SAN DIEGO: Supervisors Solicit Opinions on Co-op for Uninsured
San Diego County supervisors will hold public hearings this afternoon to solicit opinions on funding a proposed independent health care cooperative that would provide coverage for nearly a quarter of the region's uninsured population. The plan to expand health coverage came in a recently released report, "Improving Access to Health Coverage," also known as the "Options Report" (Yphantides, San Diego Union-Tribune, 10/25). Prepared this summer by the Pacific Health Policy Group, the plan would offer "one comprehensive health benefits package to everyone in the county with an income that is less than twice the federal poverty level," the San Diego Union-Tribune reports. In addition, enrollment would be open to employees of small businesses that do not provide coverage. The cooperative, designed to insure up to 170,000 of the county's 600,000 uninsured, would be financed primarily through federal, state and county Medi-Cal funds and would include "subsidies to help low-wage workers buy into the system." Sylvia Hampton of the Coalition for Quality Health Care said it is about time the county addresses the problem, which affects all residents. "I don't want somebody making my hamburger -- or taking care of children in daycare -- who hasn't gotten a TB test or a flu shot and doesn't get regular check-ups. It's an outrage that in a community as wealthy as this, this has gone on so long." Dr. Robert Hertzka, president of the San Diego County Medical Society, added that the timing for action is fortuitous. "We're at a window of time, where the federal government is, no question, interested in the uninsured and the state government is clearly listening. There's some genuine interest in the issue," he said. The plan will be submitted for vote to the county supervisors after it is revised by local health care interest groups.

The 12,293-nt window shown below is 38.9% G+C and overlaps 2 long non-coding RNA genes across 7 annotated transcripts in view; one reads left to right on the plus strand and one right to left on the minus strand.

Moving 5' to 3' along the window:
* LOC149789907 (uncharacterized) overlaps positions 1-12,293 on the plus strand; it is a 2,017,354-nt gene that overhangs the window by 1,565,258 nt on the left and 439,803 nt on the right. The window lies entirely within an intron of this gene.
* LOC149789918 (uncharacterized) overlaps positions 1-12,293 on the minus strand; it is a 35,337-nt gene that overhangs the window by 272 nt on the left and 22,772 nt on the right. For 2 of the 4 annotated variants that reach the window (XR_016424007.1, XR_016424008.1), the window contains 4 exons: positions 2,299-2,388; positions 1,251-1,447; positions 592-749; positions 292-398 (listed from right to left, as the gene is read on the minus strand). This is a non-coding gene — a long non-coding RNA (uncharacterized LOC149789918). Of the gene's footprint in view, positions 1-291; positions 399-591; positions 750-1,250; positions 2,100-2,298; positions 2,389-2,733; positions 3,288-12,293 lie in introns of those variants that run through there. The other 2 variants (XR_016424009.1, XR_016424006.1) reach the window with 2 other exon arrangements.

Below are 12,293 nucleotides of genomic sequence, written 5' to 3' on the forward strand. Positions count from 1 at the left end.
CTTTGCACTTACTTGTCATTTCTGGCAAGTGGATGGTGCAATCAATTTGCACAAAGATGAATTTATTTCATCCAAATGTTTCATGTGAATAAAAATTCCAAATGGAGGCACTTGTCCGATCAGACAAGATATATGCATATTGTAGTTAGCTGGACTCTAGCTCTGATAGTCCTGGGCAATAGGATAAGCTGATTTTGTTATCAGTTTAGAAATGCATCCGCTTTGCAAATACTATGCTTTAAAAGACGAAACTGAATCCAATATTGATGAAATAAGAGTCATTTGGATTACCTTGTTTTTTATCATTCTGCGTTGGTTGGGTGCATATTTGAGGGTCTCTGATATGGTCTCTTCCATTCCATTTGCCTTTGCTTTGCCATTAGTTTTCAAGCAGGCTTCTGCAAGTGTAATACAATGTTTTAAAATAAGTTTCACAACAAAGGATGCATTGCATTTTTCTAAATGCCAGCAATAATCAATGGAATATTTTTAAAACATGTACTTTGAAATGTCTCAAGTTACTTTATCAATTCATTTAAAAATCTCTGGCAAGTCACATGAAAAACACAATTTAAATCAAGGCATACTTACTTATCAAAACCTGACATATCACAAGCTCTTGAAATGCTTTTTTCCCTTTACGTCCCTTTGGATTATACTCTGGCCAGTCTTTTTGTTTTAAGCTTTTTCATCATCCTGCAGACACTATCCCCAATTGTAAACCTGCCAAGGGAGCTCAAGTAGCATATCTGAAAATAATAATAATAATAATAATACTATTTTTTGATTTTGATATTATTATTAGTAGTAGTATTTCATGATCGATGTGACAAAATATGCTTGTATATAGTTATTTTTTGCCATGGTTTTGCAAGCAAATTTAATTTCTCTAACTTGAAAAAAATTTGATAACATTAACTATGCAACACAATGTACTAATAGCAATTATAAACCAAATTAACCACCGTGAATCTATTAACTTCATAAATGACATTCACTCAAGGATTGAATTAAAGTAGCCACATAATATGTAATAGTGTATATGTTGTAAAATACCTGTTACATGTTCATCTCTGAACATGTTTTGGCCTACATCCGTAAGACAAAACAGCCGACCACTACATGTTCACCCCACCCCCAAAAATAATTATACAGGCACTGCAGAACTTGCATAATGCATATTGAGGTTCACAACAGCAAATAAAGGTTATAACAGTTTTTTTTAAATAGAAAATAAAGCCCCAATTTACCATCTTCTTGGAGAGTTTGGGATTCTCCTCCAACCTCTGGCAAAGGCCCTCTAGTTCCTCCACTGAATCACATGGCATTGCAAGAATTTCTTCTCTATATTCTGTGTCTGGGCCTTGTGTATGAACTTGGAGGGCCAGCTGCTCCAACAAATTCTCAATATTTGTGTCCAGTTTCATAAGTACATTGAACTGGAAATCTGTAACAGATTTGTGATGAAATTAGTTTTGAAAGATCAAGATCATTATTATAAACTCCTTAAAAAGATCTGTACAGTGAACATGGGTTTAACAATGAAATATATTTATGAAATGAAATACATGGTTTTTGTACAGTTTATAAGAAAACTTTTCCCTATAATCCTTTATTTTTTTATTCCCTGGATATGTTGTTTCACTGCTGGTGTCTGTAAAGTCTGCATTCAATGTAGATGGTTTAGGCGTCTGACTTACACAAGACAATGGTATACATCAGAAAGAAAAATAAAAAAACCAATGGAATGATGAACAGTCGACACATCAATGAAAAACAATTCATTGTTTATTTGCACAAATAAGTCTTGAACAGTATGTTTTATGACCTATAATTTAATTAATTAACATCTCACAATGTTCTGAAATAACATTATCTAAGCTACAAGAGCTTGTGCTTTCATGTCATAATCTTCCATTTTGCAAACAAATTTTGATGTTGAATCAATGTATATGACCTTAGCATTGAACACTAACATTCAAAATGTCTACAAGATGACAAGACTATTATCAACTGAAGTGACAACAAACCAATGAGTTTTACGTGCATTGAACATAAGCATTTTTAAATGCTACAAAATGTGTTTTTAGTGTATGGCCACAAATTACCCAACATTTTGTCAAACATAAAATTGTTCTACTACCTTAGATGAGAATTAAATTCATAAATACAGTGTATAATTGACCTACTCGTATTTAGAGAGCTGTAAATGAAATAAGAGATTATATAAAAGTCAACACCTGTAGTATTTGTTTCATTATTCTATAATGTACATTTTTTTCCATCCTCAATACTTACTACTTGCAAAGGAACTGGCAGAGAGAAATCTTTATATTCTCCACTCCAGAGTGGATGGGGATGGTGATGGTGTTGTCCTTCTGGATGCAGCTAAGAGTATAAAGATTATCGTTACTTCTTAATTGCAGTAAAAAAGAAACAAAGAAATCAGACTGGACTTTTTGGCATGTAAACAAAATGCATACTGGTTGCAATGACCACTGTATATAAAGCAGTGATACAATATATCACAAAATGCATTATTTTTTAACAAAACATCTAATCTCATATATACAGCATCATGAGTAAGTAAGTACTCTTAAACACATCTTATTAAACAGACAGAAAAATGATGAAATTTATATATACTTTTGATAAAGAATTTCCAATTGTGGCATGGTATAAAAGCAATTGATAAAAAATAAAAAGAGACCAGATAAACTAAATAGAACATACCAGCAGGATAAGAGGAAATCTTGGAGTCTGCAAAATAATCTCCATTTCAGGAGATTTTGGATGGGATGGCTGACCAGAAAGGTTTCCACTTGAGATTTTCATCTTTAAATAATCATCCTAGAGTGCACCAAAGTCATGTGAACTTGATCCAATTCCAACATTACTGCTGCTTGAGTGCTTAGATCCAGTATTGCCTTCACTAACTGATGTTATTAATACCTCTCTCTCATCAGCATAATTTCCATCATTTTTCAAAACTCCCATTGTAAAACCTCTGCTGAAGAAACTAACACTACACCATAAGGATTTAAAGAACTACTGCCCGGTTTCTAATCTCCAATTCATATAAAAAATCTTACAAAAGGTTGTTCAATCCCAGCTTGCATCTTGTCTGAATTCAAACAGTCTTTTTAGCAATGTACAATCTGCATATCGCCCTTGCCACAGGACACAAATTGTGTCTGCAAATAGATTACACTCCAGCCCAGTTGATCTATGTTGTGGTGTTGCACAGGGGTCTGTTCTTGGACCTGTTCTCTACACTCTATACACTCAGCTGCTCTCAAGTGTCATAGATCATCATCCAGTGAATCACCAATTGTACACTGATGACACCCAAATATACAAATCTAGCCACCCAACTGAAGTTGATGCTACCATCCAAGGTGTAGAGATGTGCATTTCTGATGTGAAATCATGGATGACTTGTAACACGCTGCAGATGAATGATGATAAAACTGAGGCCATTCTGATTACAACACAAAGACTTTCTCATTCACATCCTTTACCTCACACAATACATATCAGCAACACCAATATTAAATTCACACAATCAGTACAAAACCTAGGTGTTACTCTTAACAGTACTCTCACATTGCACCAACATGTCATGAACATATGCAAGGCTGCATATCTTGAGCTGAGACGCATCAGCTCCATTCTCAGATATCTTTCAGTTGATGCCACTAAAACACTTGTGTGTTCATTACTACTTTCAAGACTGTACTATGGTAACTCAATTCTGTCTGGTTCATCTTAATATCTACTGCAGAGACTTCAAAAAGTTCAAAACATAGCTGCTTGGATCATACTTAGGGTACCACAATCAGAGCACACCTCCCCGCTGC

"Key players from several sides [of the health care debate have] expressed enthusiasm" for the plan, the Union- Tribune reports. Gary Stephany, president of the Healthcare Association of San Diego and Imperial Counties, said, "The hospitals are willing to look at this. It's the most optimistic thing I've seen in some time. If we can leverage some more money out of the feds and get our fair share, that's great." County HHS director Dr. Robert Ross added that while he hasn't "yet bought off on the cooperative ... it's an intriguing idea" that would help "reduce some of the fragmentation and confusion for working families that are uninsured." But, Richard Ledford of the Chamber of Commerce expressed hesitation over the plan, saying he is "'very uneasy' discussing a cooperative at this point" and that the "county should first commit to the specific coverage expansions, then debate how best to implement them." But Greg Knoll, executive director of the Legal Aid Society of San Diego, said a solution will require daring action. "Our hope is the county will have the political will and courage it's going to take to do something bold and different," he said, adding that the proposed cooperative is "one heck of away to start" (Duerksen, San Diego Union-Tribune, 10/24).
Preserving Care for the Remaining Uninsured
Calling the plan a "good first step in addressing the grave issue of health care for the uninsured," Medical director of Escondido Community Health Center Dr. Nicholas Yphantides said the proposal signals a "real commitment [by the county] to mending the health care safety net ... offer[ing] a real benefit to some of the working uninsured." But in his San Diego Union-Tribune op-ed today, he warns that because 425,000 residents would remain uninsured under the proposal, the "county must work carefully to keep intact the financial underpinnings of the community clinic safety net. Othwerwise, access to health care for the remaining uninsured population could be jeopardized" (10/25).